She was billed as the hurricane that hit Brent East. But the whirlwind that spun on to the conference platform yesterday, to the euphoric cheers from activists, looked neither fierce nor menacing.
True, she had just demolished the Labour Party in a by-election victory, but Sarah Teather was less than five feet tall and breezily calm, with the look of a friendly chipmunk. "Sarah, we love you," screamed one heckler. The conference floor agreed, and burst into cheers. "I don't know why you are clapping me," she said, with a winsome smile. "I am obviously the product of a strategic blunder."
Ms Teather, 29, was referring to Iain Duncan Smith's declaration that winning was a mistake for the Liberal Democrats. "The Tories pulled a master stroke last week by coming a poor third," she added. "The good news, ladies and gentlemen, is that they intend to go on doing it."
This was too much for the Lib Dem faithful. They shrieked with glee and waved bright yellow placards in the air.
The scholarly Liberal Democrat peer Earl Russell had tears streaming down his face. "I'm as pleased as punch," he said. Simon Hughes, candidate for London Mayor, grinned maniacally, calculating no doubt that his chances of beating Red Ken had improved overnight.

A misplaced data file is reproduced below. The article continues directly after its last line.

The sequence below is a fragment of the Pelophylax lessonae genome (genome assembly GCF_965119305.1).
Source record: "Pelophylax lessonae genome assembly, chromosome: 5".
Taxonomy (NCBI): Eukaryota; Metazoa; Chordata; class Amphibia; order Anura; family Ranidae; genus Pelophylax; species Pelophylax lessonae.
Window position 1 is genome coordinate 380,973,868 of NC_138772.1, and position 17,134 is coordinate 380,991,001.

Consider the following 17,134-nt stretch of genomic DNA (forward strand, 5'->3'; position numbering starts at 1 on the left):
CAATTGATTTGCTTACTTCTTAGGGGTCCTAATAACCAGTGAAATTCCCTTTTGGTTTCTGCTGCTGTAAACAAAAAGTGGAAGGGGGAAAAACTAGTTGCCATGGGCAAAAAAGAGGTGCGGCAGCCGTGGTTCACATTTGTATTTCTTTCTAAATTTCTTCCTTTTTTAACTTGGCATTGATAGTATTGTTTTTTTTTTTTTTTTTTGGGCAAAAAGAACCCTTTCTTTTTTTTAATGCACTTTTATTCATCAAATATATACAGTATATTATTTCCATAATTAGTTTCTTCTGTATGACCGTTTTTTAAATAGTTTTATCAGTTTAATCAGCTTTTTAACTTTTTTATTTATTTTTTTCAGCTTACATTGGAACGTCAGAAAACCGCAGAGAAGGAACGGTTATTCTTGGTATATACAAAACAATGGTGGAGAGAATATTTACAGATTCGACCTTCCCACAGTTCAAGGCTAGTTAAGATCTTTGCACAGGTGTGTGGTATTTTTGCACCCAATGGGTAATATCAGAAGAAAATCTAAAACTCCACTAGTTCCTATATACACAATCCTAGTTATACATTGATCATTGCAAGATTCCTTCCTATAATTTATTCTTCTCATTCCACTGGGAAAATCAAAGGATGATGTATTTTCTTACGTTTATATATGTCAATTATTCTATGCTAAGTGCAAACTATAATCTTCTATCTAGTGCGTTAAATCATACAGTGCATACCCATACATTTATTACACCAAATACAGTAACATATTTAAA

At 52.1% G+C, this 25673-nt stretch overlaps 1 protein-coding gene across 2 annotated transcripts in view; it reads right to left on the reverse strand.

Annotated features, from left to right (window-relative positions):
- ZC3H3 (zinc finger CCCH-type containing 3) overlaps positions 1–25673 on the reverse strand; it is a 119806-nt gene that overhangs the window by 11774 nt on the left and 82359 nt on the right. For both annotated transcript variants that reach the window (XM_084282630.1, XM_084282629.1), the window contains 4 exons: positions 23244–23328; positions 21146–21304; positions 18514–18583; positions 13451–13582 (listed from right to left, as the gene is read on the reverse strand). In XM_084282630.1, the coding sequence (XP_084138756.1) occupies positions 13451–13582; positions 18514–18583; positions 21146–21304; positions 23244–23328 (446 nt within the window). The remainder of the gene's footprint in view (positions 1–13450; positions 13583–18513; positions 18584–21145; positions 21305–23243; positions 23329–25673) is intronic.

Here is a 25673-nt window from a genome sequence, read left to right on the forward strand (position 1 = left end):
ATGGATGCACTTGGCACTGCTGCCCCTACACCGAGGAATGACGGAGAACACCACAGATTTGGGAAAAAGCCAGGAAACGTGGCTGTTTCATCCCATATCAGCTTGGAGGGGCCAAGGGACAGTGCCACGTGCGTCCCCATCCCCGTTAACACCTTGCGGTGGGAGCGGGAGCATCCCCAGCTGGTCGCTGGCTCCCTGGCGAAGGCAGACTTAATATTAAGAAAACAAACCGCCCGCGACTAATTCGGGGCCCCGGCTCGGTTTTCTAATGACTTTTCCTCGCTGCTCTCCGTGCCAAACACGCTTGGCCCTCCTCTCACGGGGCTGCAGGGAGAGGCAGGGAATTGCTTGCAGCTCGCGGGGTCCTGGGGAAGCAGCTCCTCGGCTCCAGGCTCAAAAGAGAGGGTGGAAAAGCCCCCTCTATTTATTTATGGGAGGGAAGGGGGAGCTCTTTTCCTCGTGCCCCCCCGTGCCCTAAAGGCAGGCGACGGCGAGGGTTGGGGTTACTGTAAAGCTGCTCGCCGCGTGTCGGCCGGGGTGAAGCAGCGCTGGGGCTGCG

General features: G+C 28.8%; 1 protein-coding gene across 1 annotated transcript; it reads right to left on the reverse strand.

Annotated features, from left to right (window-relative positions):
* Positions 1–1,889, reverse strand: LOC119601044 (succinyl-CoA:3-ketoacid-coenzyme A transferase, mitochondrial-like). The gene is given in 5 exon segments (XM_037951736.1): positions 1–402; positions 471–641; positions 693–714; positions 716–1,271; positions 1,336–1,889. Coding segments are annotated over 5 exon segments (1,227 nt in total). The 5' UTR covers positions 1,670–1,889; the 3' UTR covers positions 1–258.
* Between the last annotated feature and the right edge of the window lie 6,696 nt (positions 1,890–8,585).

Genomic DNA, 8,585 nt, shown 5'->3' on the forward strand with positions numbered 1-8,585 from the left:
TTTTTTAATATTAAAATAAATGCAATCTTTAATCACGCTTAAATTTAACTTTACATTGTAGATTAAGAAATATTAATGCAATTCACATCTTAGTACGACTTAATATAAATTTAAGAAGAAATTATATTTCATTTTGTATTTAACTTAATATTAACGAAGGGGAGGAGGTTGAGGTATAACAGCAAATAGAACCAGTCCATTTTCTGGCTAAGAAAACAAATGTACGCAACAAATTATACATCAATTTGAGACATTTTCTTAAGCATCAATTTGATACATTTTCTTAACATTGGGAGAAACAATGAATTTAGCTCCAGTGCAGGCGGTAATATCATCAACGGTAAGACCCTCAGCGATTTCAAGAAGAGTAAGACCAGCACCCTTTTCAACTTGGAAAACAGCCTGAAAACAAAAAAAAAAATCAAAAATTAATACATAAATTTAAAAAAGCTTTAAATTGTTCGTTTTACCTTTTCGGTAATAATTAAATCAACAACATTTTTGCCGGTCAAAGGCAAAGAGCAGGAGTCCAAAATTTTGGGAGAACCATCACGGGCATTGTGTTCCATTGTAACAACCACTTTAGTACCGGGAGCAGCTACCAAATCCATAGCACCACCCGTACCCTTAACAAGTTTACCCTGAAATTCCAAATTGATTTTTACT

"Polished. Quiet but deadly," whispered Frank Elliott, a delegate in comfortable shoes from Devon "They should get her a box to stand on."
This was an old-fashioned triumph and the throng was enthralled. The victorious candidate had returned from a spot of barbarian slaying in the outer reaches of the Lib Dem empire. All that remained was to lead the Labour candidate, Robert Evans, in chains along Brighton seafront.
Then Ms Teather, standing alone in the middle of the conference stage like a junior Ann Widdecombe, did her humble bit. "Seriously I need to say a really big thank you" she said. "I will never forget the bus load that came to help from Cardiff. They were terrifying in their identical T-shirts."
"Hip-hip hooray," cheered the delegates, slicker than five years ago. The age of sandal wearing was over. These were the New Lib Dems who could beat Tony Blair's crew and humiliate the Tories.
Or were they? Yesterday there were signs that the lunatics were merely hibernating. "We have an amazing fruit cake of policies," declared Donnachadh McCarthy, a Southwark councillor, in a comment that might have been considered cryptic had he delivered it elsewhere. Here, it meant that his party appealed equally to disaffected Tory and Labour voters.
Meanwhile, Julia Gash was taking time out from her job as a purveyor of sex toys to tour the hallways as a Lib Dem MEP candidate. "In a sense," she said, "I am quite fresh off the streets."
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